6.10.2. The Constraint
kind¶

ConstraintKinds
¶  Since
7.4.1
Allow types of kind
Constraint
to be used in contexts.
Normally, constraints (which appear in types to the left of the =>
arrow) have a very restricted syntax. They can only be:
Class constraints, e.g.
Show a
Implicit parameter
constraints, e.g.?x::Int
(with theImplicitParams
extension)Equality constraints, e.g.
a ~ Int
(with theTypeFamilies
orGADTs
extensions)
With the ConstraintKinds
extension, GHC becomes more liberal in what it
accepts as constraints in your program. To be precise, with this flag
any type of the new kind Constraint
can be used as a constraint.
The following things have kind Constraint
:
Anything which is already valid as a constraint without the flag: saturated applications to type classes, implicit parameter and equality constraints.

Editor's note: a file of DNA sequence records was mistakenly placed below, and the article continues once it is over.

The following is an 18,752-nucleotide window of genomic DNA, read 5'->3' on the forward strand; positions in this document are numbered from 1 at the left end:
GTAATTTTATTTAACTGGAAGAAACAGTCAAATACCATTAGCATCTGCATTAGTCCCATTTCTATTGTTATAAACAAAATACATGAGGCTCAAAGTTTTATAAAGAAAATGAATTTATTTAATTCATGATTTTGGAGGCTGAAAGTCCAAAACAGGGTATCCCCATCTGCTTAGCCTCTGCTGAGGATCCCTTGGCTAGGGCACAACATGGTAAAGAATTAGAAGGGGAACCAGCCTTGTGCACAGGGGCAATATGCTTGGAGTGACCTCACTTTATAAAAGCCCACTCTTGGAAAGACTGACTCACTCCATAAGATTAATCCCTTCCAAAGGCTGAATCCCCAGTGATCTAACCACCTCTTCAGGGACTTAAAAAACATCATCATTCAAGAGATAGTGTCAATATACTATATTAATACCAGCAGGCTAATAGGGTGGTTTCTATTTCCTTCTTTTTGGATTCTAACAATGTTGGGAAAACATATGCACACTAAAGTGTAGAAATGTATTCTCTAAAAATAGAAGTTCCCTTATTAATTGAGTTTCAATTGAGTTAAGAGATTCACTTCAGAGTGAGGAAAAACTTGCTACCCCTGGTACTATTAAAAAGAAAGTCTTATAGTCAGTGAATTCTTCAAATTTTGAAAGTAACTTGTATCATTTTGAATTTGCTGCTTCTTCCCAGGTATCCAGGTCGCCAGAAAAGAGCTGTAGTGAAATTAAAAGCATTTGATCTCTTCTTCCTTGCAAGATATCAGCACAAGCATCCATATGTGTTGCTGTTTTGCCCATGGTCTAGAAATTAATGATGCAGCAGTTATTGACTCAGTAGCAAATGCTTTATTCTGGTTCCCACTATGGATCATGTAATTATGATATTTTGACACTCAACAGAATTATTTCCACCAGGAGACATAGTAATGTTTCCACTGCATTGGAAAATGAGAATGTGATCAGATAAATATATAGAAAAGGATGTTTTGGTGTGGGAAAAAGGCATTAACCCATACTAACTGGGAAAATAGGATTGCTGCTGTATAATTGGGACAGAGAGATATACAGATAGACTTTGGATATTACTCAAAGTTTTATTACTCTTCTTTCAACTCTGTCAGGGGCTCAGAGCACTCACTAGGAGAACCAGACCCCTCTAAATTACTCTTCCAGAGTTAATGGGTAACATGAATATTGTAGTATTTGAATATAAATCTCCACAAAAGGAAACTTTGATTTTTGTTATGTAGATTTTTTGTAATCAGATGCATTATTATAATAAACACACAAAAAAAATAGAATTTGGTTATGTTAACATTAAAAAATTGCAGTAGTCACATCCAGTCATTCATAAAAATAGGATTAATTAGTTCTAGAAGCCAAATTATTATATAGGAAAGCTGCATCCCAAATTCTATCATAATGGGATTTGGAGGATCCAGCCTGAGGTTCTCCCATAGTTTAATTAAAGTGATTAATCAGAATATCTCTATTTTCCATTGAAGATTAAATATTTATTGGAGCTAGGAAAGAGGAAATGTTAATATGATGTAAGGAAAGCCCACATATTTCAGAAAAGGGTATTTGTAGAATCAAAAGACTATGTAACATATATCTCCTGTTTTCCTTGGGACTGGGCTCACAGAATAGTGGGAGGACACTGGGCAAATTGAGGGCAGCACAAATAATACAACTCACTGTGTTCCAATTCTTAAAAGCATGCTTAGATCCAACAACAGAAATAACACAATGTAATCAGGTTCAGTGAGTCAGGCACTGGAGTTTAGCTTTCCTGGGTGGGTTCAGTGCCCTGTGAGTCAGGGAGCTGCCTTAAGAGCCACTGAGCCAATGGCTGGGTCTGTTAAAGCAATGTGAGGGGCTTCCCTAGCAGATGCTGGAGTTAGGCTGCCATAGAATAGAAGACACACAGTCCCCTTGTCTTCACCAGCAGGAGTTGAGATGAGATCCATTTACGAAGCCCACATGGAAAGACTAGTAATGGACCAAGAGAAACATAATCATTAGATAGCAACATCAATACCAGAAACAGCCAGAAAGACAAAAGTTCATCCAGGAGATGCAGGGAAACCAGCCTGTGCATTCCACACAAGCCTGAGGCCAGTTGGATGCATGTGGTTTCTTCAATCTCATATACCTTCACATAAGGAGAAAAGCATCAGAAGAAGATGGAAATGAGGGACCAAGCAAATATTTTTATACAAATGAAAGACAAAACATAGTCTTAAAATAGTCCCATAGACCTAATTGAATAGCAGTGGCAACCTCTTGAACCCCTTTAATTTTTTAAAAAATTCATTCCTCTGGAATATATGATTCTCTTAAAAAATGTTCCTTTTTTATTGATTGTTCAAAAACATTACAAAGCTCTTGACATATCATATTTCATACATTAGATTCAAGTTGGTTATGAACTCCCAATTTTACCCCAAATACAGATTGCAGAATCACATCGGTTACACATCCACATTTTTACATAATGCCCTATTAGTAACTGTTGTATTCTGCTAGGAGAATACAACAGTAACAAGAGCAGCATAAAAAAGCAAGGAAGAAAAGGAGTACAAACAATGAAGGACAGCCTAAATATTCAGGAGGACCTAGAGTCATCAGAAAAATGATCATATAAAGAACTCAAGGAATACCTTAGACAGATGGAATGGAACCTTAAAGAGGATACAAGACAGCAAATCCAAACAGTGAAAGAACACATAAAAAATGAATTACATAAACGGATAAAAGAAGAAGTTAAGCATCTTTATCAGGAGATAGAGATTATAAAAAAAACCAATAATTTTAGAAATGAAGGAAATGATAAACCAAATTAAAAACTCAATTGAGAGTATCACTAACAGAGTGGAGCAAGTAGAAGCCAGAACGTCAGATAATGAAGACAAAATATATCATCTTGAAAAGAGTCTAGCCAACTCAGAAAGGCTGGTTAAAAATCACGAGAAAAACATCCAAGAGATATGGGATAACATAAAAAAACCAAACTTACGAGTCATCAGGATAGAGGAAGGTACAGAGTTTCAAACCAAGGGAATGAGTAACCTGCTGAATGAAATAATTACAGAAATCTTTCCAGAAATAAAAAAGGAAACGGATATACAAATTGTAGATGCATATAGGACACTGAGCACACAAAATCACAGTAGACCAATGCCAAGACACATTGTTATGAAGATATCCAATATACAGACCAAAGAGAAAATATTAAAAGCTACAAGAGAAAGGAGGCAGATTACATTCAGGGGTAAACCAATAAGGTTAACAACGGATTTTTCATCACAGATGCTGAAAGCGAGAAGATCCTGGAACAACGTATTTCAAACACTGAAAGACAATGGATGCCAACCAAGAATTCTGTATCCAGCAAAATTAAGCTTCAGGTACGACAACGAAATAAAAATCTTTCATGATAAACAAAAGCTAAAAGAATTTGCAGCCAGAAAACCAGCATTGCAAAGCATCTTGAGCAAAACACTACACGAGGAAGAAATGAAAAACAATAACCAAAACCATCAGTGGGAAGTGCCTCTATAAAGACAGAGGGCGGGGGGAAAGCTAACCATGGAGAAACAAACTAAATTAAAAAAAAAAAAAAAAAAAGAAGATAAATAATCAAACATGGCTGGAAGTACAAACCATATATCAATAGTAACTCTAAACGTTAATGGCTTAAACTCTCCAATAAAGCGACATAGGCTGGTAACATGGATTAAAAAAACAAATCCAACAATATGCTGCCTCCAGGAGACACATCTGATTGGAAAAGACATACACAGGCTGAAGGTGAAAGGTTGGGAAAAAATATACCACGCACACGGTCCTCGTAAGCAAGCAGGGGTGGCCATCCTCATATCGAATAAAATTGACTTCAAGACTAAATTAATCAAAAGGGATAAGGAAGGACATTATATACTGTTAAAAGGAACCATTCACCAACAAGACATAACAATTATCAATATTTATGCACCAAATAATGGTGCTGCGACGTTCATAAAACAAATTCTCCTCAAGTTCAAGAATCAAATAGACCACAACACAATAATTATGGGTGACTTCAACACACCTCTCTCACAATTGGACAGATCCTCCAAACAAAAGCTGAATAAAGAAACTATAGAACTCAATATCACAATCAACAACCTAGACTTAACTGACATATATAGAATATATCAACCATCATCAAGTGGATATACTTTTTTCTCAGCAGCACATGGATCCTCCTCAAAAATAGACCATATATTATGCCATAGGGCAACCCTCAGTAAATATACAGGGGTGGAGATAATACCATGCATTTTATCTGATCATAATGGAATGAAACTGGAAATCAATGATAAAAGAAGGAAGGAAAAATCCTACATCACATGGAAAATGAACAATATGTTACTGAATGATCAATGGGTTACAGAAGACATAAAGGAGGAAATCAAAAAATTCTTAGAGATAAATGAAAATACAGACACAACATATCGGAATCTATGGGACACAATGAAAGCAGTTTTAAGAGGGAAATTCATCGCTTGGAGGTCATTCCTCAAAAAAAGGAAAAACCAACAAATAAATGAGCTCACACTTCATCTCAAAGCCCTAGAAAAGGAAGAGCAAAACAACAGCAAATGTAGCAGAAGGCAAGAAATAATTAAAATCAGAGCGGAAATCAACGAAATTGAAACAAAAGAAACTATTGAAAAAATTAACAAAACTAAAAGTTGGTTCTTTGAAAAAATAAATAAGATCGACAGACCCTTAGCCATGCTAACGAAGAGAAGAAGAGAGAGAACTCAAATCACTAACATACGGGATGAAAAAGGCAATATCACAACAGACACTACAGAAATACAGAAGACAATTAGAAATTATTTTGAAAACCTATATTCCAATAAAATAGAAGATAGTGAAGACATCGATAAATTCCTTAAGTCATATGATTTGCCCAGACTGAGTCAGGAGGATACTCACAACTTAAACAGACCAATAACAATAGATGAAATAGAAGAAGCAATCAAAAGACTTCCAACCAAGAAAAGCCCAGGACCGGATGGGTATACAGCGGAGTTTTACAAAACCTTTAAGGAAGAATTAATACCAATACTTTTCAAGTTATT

Tuples, all of whose component types have kind
Constraint
. So for example the type(Show a, Ord a)
is of kindConstraint
.Anything whose form is not yet known, but the user has declared to have kind
Constraint
(for which they need to import it fromData.Kind
). So for exampletype Foo (f :: Type > Constraint) = forall b. f b => b > b
is allowed, as well as examples involving type families:type family Typ a b :: Constraint type instance Typ Int b = Show b type instance Typ Bool b = Num b func :: Typ a b => a > b > b func = ...
Note that because constraints are just handled as types of a particular kind, this extension allows type constraint synonyms:
type Stringy a = (Read a, Show a)
foo :: Stringy a => a > (String, String > a)
foo x = (show x, read)
Presently, only standard constraints, tuples and type synonyms for those two sorts of constraint are permitted in instance contexts and superclasses (without extra flags). The reason is that permitting more general constraints can cause type checking to loop, as it would with these two programs:
type family Clsish u a
type instance Clsish () a = Cls a
class Clsish () a => Cls a where
class OkCls a where
type family OkClsish u a
type instance OkClsish () a = OkCls a
instance OkClsish () a => OkCls a where
You may write programs that use exotic sorts of constraints in instance
contexts and superclasses, but to do so you must use
UndecidableInstances
to signal that you don’t mind if the type
checker fails to terminate.